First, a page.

Pro-Mamata and pro-Modi voters will vote for the Trinamool and BJP respectively. Many are saying that pro-Modi voters mostly will be Left, voters. Yes, a chunk of them will be coming from the Left. But here what many forget to underline is that due to rampant groupism and favouritism in Trinamool, a considerable chunk of party supporters who are disenchanted with the party may vote for BJP. But what about the anti-Mamata and anti-Modi voters? It is expected that a large section of the anti-Mamata votes will go into BJP’s kitty. Similarly, a large section of anti-Modi votes will be TMC’s asset. However, anti-Mamata factor appears to be stronger than the anti-Modi factor, as BJP is relatively a new player in the state. So, in that case, BJP tends to be more beneficial than TMC. However not to forget that there is the Left too, which although is weaker this time, yet is not out of the game. It is also generally assumed that 28 per cent of the Muslim population may support the Trinamool Congress. Yes, they will but not all as there is an anti-incumbency factor too, which may go against the TMC. Majority of them will support TMC but a section — especially Muslim women may vote for the BJP for Modi government’s effort to end Triple Talaq. BJP has fielded two Muslim candidates in the state — imported from Trinamool and CPM — which may help to gain a section of Muslim votes, who are dissatisfied with the TMC. And another section may go with the Left and in a few seats to the Congress too — which is mostly confined to the three Muslim majority districts of the state — Malda, Murshidabad, and Uttar Dinajpur.
CPM led Left Front, which ruled the state for continuous 34 years, has been relegated to the third position in this election. But that doesn’t mean that Left has no significance in deciding the outcome. It definitely has. The point to be noted is Left was able to maintain its vote share in the 2016 assembly polls. However, after the 2016 assembly polls, Left has been declining in the same way it happened after 2014 polls. But in recent months, Left has gained some of its ground due to mass movements directed against the state and central governments. It is true that Left will not get the 30 per cent share it got in 2014 but may get around 15-20 per cent of votes in the state, although it is difficult to predict whether the Left will manage to convert this vote share into any seat. These 10-15 per cent votes are largely expected to go into BJP’s kitty as local Left supporters, unlike central Left leaders sitting in Delhi, are strictly anti-Mamata than anti-Modi. Presently, a chunk of the Left supporters see the Left as too weak and BJP a strong player to defeat TMC as they are more eager to see the downfall of Mamata Banerjee.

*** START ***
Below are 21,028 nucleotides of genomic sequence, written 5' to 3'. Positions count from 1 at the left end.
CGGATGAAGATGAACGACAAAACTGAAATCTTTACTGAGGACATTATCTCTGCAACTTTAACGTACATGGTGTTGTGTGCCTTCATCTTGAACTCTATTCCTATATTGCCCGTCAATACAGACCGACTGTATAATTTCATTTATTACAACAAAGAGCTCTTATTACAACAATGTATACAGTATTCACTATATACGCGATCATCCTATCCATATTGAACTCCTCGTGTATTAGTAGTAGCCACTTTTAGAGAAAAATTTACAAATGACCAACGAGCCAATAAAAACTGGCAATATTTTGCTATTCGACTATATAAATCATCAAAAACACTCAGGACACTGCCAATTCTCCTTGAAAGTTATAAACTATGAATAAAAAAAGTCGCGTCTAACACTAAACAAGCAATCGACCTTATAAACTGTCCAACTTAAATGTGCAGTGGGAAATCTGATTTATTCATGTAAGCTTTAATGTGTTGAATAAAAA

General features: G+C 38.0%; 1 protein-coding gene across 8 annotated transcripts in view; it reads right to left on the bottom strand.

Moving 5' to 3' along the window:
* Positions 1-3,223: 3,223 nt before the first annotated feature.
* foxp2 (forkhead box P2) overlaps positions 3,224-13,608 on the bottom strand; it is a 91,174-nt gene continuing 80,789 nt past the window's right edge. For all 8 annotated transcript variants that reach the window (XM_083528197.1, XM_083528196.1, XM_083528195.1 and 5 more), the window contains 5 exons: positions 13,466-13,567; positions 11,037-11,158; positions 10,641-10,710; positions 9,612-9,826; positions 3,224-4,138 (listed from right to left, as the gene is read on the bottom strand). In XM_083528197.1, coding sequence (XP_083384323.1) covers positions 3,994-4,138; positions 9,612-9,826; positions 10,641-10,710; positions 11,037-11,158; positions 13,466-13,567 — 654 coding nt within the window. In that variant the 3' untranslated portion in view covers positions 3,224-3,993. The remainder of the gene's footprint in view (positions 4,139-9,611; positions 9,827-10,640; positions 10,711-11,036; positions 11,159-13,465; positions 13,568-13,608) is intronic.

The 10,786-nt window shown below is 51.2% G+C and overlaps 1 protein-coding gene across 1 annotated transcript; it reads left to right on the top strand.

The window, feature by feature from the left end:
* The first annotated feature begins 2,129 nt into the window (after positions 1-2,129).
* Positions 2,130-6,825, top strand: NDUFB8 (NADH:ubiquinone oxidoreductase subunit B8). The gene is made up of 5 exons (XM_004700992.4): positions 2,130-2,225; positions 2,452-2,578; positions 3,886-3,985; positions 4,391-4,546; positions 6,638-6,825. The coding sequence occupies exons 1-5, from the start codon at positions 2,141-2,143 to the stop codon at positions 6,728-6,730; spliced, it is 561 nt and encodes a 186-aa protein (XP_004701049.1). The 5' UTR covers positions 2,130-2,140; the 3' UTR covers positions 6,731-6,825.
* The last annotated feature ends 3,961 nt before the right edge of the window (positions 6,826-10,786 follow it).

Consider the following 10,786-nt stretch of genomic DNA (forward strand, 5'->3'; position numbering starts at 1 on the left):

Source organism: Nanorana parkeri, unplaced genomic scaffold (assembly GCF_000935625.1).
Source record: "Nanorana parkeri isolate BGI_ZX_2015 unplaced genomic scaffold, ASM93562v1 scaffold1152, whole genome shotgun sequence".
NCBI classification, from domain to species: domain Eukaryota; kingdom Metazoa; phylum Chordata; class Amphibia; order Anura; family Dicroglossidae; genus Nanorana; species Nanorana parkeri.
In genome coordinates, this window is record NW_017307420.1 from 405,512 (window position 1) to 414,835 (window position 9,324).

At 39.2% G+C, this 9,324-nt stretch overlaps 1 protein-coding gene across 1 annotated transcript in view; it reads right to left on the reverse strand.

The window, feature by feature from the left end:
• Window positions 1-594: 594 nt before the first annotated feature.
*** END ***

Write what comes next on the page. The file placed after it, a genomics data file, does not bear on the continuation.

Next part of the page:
This political factor will not only uplift BJP’s vote share but also will increase the saffron party’s chances to gain more seats. Another significant point is if the Left is able to garner near about 20 per cent votes irrespective of any seat victory, it would be able to stay relevant in state’s politics as in a triangular contest 20 per cent is a crucial vote share in deciding the upcoming political scenario of the state. So, the Left is definitely not out of the political game and dismissing them as irrelevant in state politics may not be a wise political decision as the migration of the Left voters towards the BJP is mainly aimed to ensure the defeat of Trinamool Congress and Mamata Banerjee’s national ambitions. Lastly, one crucial scene that emerges is that although Trinamool Congress appears to be in the leading role, BJP is gaining ground in the state considerably — not only at the cost of the Left but also at the cost of TMC. It is true that an increase in votes doesn’t necessarily convert into seats but in this case, they may convert as BJP’s votes are coming from both the Left and TMC. Not to forget, the impact of the polarisation factor — especially along the Bangladesh border due to the now-lapsed Citizenship Amendment Bill — which may politically help the BJP. Actually, Bengal’s outcome will depend on TMC, which is facing the heat of anti-incumbency, and the besieged Left Front’s ability to keep their vote intact by protecting them from the BJP. INAV